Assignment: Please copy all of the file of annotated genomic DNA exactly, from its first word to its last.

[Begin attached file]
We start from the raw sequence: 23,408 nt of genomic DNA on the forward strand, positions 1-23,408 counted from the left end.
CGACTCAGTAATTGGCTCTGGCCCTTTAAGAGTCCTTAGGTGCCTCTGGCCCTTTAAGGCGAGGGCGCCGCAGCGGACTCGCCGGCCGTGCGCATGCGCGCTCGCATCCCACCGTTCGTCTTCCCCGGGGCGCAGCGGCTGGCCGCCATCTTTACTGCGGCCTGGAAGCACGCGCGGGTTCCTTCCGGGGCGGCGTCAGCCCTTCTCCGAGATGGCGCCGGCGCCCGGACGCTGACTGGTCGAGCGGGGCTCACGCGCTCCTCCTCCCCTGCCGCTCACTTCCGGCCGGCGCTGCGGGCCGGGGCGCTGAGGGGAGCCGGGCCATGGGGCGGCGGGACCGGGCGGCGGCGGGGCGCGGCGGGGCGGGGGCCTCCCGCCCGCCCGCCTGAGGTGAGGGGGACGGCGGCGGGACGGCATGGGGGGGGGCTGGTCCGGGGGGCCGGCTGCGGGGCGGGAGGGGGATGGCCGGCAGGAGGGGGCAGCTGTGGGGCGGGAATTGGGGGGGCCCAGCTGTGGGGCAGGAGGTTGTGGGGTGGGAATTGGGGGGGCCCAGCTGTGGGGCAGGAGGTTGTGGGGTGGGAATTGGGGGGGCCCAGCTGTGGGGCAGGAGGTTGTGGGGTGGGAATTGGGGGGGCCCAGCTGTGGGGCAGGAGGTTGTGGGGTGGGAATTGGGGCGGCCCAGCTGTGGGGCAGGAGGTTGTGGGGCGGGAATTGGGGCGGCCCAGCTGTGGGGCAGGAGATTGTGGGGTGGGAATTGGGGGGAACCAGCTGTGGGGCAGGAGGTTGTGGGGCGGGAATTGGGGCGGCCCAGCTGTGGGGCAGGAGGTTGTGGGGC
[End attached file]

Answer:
We start from the raw sequence: 23,408 nt of genomic DNA on the forward strand, positions 1-23,408 counted from the left end.
CGACTCAGTAATTGGCTCTGGCCCTTTAAGAGTCCTTAGGTGCCTCTGGCCCTTTAAGGCGAGGGCGCCGCAGCGGACTCGCCGGCCGTGCGCATGCGCGCTCGCATCCCACCGTTCGTCTTCCCCGGGGCGCAGCGGCTGGCCGCCATCTTTACTGCGGCCTGGAAGCACGCGCGGGTTCCTTCCGGGGCGGCGTCAGCCCTTCTCCGAGATGGCGCCGGCGCCCGGACGCTGACTGGTCGAGCGGGGCTCACGCGCTCCTCCTCCCCTGCCGCTCACTTCCGGCCGGCGCTGCGGGCCGGGGCGCTGAGGGGAGCCGGGCCATGGGGCGGCGGGACCGGGCGGCGGCGGGGCGCGGCGGGGCGGGGGCCTCCCGCCCGCCCGCCTGAGGTGAGGGGGACGGCGGCGGGACGGCATGGGGGGGGGCTGGTCCGGGGGGCCGGCTGCGGGGCGGGAGGGGGATGGCCGGCAGGAGGGGGCAGCTGTGGGGCGGGAATTGGGGGGGCCCAGCTGTGGGGCAGGAGGTTGTGGGGTGGGAATTGGGGGGGCCCAGCTGTGGGGCAGGAGGTTGTGGGGTGGGAATTGGGGGGGCCCAGCTGTGGGGCAGGAGGTTGTGGGGTGGGAATTGGGGGGGCCCAGCTGTGGGGCAGGAGGTTGTGGGGTGGGAATTGGGGCGGCCCAGCTGTGGGGCAGGAGGTTGTGGGGCGGGAATTGGGGCGGCCCAGCTGTGGGGCAGGAGATTGTGGGGTGGGAATTGGGGGGAACCAGCTGTGGGGCAGGAGGTTGTGGGGCGGGAATTGGGGCGGCCCAGCTGTGGGGCAGGAGGTTGTGGGGC